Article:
A New York City painter I know asked me recently, "So, what's Amazonian food like?"
I had to admit the only time I tried Amazonian food was when I was trying to impress an Amazonian friend of mine in Lima and I decided to find the best Amazonian restaurant in town.
Of course, I can't remember the name.
The place was in Lince, a district of Lima, not too far from the Lince's Mercado Central, Central Market.
There aren't that many restaurants that serve the cuisine of the Amazon in Lima, but among the best known are Bar Restaurant Maquisapa and El Bijao. Both are in Lince.
I don't know if it was one of those two where I went that day, but I do recall eating juanes, pictured above, which are similar to a tamal, except made with rice, spices, a stuffing, and wrapped in the the leaf of the bijao, or Heliconia bihai, an Amazonian plant often seen in florist shops because of its extravagant flowers. The stuffing can be fish, chicken, or even simply yuca. There are some good pictures of Heliconia bihai, sometimes known in English as lobster claw, at this link. If bijao leaves aren't available, some people use banana leaves.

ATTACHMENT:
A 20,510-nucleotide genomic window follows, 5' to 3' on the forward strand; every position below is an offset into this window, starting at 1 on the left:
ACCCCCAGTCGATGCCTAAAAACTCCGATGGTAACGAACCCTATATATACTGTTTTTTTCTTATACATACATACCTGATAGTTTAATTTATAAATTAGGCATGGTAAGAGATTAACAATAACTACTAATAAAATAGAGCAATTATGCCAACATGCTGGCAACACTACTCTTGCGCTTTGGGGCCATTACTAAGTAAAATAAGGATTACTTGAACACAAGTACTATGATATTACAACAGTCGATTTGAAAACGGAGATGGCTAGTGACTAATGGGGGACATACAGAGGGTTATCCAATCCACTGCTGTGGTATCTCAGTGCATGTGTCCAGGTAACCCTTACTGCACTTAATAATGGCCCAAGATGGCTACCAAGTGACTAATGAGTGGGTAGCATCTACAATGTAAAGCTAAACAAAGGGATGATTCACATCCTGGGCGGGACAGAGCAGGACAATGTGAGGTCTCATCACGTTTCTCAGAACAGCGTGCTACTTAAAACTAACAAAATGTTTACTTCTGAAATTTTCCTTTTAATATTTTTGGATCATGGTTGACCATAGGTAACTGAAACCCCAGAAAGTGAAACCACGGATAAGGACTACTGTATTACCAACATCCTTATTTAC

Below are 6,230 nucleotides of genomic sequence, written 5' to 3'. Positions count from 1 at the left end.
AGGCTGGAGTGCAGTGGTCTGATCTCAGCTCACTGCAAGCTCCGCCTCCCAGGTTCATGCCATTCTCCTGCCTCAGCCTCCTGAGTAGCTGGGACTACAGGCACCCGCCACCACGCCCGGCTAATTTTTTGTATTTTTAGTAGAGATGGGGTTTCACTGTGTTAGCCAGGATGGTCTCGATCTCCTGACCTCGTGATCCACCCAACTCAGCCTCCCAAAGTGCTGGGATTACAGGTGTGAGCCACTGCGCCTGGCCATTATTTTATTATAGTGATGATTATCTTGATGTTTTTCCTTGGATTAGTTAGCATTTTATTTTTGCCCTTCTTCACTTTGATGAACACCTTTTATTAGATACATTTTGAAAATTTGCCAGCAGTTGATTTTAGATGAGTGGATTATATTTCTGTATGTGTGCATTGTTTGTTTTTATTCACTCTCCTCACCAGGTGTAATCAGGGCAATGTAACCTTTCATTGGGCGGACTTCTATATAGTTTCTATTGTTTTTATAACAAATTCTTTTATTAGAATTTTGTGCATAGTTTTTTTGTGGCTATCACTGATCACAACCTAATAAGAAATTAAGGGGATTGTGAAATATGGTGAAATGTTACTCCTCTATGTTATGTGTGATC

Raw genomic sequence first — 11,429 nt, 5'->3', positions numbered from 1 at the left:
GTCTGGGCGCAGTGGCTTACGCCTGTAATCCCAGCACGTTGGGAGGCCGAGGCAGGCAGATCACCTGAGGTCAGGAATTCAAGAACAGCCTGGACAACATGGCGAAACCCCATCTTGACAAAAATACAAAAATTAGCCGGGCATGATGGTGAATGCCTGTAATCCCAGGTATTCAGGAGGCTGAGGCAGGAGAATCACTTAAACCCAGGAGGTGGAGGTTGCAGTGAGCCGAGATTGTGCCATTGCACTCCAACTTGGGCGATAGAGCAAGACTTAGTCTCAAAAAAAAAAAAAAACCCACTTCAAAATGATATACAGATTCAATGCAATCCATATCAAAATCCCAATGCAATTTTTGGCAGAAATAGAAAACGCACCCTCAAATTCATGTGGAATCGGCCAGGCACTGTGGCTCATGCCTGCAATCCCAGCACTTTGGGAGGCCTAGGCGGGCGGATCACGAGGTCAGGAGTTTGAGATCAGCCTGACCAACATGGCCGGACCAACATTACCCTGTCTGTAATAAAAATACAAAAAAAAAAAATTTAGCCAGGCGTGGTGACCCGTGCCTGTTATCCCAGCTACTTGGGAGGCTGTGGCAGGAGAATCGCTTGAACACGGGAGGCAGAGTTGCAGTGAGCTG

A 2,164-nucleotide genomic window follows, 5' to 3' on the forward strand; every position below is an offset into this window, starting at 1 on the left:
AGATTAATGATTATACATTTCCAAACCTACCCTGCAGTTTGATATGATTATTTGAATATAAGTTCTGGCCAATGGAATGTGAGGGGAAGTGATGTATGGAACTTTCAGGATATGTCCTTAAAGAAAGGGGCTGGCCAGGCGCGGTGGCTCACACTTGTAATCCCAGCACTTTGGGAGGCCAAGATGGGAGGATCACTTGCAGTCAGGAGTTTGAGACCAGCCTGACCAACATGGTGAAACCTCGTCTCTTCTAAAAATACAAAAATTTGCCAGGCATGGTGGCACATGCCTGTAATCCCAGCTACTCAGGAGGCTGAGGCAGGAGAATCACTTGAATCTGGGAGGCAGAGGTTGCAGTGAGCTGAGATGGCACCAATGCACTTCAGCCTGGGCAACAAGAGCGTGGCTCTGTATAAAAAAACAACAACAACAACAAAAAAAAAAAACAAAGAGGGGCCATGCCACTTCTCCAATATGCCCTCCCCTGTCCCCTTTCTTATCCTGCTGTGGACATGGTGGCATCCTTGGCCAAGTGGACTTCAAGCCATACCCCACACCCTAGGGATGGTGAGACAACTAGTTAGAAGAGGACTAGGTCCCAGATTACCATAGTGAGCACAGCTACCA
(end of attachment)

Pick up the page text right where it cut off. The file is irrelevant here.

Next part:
Amazonians eat a lot of fish, and they sure do love theiryuca. They also enjoy their traditional liquors, like siete raíces, a concoction made from the essence of seven different plants.
If you read Spanish, there is a recipe for juanes at Yanuq. Otherwise you'll have to wait for me to translate or locate a recipe in English.
As for me, I think, "Who cares about the food?"
Above all, Amazonians know how to have a good time.
I must be craving an Amazonian fix.
Bar Restaurant Maquisapa
Avenida Petit Thouars 1789
Avenida Ignacio Merino 2051
TAGS: Peru, Peruvian, food, cooking, cuisine, cocina, comida, gastronomía, peruana